My Rediscovery

Lately I have been nursing an injury worried about my amateur running career to the point of obsession. Scott Jurek I am not so I had to rekindle, or discover, my run. I have ditched any form of a running regimen or training plan and started going out to just simply run, nothing more. No longer do I track my time or pace and I now run without regard to the miles I am running. Basically I just go out and run. In my process of rekindling I have rediscovered my adventure. Now whenever I embark running on the trails I am engulfed into the experience and not into some training endeavor. I have rediscovered the simple joys of life like inhaling the scents of honeysuckle or fresh pine needles as I glide along through the forest. Simply backing off from a running regimen has allowed me to rekindle the joy of pausing to gaze at mountaintop views while vultures gracefully glide just overhead. My moments on the trails have become an undisturbed stillness that can never be extinguished, my secret place in the world where I can be me without fear of judgement or repercussions. Running the trails has ultimately been discovering my place in the world, in the universe, that I and nature are interwoven and connected in deeply meaningful ways. 

Saturday, May 10, 2014

One More Left?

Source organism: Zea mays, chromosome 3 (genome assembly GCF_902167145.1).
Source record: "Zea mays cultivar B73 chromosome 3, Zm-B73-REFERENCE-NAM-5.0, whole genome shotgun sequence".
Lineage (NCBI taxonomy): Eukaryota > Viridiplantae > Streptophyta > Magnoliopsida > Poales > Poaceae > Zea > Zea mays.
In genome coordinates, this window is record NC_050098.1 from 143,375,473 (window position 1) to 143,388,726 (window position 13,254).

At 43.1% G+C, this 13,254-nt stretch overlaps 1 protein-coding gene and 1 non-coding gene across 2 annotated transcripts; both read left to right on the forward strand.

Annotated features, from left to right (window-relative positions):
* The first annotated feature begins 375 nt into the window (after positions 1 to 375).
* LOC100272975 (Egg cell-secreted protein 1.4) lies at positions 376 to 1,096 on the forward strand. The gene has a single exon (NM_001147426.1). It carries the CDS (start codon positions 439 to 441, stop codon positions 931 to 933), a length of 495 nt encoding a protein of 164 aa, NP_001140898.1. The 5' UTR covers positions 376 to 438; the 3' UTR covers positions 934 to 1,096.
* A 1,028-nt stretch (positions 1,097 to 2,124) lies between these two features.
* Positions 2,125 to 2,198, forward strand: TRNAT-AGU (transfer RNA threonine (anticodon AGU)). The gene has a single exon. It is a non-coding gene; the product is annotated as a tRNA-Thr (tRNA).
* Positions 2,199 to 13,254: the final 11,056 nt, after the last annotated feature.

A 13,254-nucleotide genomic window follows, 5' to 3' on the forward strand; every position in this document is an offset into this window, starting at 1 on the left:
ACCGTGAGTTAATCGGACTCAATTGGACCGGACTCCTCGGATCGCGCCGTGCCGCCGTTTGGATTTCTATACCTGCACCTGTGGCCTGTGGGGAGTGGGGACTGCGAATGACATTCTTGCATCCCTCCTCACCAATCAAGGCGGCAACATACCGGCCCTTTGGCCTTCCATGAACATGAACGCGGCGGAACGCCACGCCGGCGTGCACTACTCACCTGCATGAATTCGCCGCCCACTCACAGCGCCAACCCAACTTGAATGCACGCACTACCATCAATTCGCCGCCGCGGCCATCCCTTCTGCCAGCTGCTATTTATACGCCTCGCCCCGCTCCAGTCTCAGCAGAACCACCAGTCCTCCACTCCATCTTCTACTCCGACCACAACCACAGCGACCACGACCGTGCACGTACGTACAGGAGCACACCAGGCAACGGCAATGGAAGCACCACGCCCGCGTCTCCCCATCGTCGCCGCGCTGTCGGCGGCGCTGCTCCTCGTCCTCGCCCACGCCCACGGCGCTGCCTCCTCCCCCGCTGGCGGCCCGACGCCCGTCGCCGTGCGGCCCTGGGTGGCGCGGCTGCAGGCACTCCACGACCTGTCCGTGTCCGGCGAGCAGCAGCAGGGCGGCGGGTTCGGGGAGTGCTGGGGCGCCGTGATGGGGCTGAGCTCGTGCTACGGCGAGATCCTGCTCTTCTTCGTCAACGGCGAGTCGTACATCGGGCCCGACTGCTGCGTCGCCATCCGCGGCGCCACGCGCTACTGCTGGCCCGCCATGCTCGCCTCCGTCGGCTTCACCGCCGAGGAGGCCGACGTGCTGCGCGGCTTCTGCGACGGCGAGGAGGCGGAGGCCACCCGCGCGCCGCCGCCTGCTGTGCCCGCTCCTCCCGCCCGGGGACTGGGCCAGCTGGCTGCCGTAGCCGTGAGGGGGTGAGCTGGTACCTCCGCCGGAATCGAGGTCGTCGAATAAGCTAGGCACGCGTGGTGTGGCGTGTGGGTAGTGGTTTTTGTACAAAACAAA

There are many factors to trail running, everything from proper nutrition and hydration to proper running gear and attire. Trail running also has many dynamics to it, everything from challenging factors to the perfect zen moment (or runner's high if you so prefer). The trails also have a way of drawing you in and calling you back for more; more miles, more scenic views, and more exploration. My legs have carried me over 1,200 miles of trails last year, and the year before that; in fact, the previous two years before the trails were spent an average of running 1,200 miles of asphalt per year. I have basically ran nearly 5,000 miles in the last four years, and I am wondering if it is beginning to show. Lately my legs have grown tired and stiff which has caused me to contemplate if this is a reconditioning/recovery phase or if my body is needing a season of rest; and when I say rest I basically mean tapering off from the big double digit miles. The thought occurred to me today that I may only have one more big race in me, and when I say big, I am referring to marathons plus. Is there a shifting of activity gears in my future, or will my body fully bounce back for yet another round of endurance trail running? Dare as I might, if there is only one big race left in me may it be the ultra-marathon, a full blown 50 miler. Why the ultra? I suspect it'll provide the ultimate athletic adventure and memories of a lifetime. I am certain it'll provide never ending bragging rights as I would become one of the elite of the elite in the class of athleticism; only 0.00005% of Americans successfully finish the ultra-marathon distance each year. This is certainly a decision that only time will determine if I have one more left.